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courtesy Doug Smith

Republican Roman Names

By J. A. Geary

Noble Romans in the time of the Republic generally had three names, though they are seldom remembered by all three today. Julius Caesar was Gaius Julius Caesar and Cicero was Marcus Tullius Cicero for example.

The first two names, the praenomen and nomen, were much like first and last names in our time. The nomen was the gens name, like our family name, passed from a father to all of his children. Just like today, certain family names carried more prestige than others. The aristocrats, the descendants of the original ruling class from the time of the kings, were Etruscan in origin and represented only about 20 families. Claudius, Julius and Cornelius are examples of aristocratic Roman names. The plebians, or commoners, were considered noble if a member of their family was elected to the rank of consul, or ruling magistrate. Clodius, Annius and Marius are examples of noble plebian names.

A boy was given a praenomen name at birth and was known by it to his family and close friends. However, there were only about 15 praenomen in common usage among Roman families and only two or three of these might be used by a particular family. For example, most Julius boys were either Sextus or Gaius. As you may have noticed, all the truly Roman praenomen and nomen ended in the letters us, even the ones often given different endings in modern translations. Limited possibilities meant that in an extended family there might be many men and boys with exactly the same praenomen and nomen. At least some help in distinguishing between one Gaius Julius and another was provided by the cognomen, the third name.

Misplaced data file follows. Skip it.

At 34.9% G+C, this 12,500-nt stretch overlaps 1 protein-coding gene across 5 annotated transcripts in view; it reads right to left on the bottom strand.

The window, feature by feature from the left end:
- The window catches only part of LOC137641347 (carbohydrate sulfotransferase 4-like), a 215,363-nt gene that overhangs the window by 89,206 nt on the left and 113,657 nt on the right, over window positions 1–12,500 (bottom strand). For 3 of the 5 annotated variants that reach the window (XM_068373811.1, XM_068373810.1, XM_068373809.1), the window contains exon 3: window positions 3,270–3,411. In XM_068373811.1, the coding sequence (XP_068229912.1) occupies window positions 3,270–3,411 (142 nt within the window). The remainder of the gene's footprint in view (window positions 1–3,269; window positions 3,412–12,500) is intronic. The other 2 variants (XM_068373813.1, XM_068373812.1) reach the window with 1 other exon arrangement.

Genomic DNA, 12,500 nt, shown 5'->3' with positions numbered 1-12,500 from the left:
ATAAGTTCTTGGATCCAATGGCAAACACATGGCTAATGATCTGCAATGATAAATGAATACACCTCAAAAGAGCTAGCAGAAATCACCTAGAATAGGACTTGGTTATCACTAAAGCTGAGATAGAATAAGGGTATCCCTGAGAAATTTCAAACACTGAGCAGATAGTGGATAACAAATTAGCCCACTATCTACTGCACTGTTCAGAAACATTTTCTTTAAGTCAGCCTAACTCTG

A Roman's cognomen might refer to some physical characteristic. For example Rufus meant “red-haired” and Strabo referred to crossed eyes. Some were awarded by the Senate in honor of achievement or a military victory. Africanus referred to military victories in Africa and Magnus and Augustus were titles of distinction. Some seemed almost ironic or mocking. Brutus translates as “animal stupidity” and Caepio as “onion-vender.” Each of these cognomen was carried with distinction by more than one Roman, however.

The cognomen might be handed down to a man's children, or it might not. The father of Pompey the Great—Gnaeus Pompeius Magnus to his fellow Romans—was cognomened Strabo, even though he was a military leader. Gnaeus Pompeius the son started campaigning early to make another name for himself. Brothers might have different cognomen; the brother of historical writer, Gaius Asinius Pollio was cognomened Maruscinus. However, both the well-known Roman statesman Marcus Tullius and his military strategist brother Quintus carried their father's cognomen of Cicero. The meaning of “chickpea” may have referred to the family´s origins as farmers in Arpinum, south of Rome, or to a curiously shaped tip on an ancestor's nose. Whatever the original meaning, Marcus ignored those who advised him to change it if he had any hope for a career in politics, made the name famous and carried it with honor.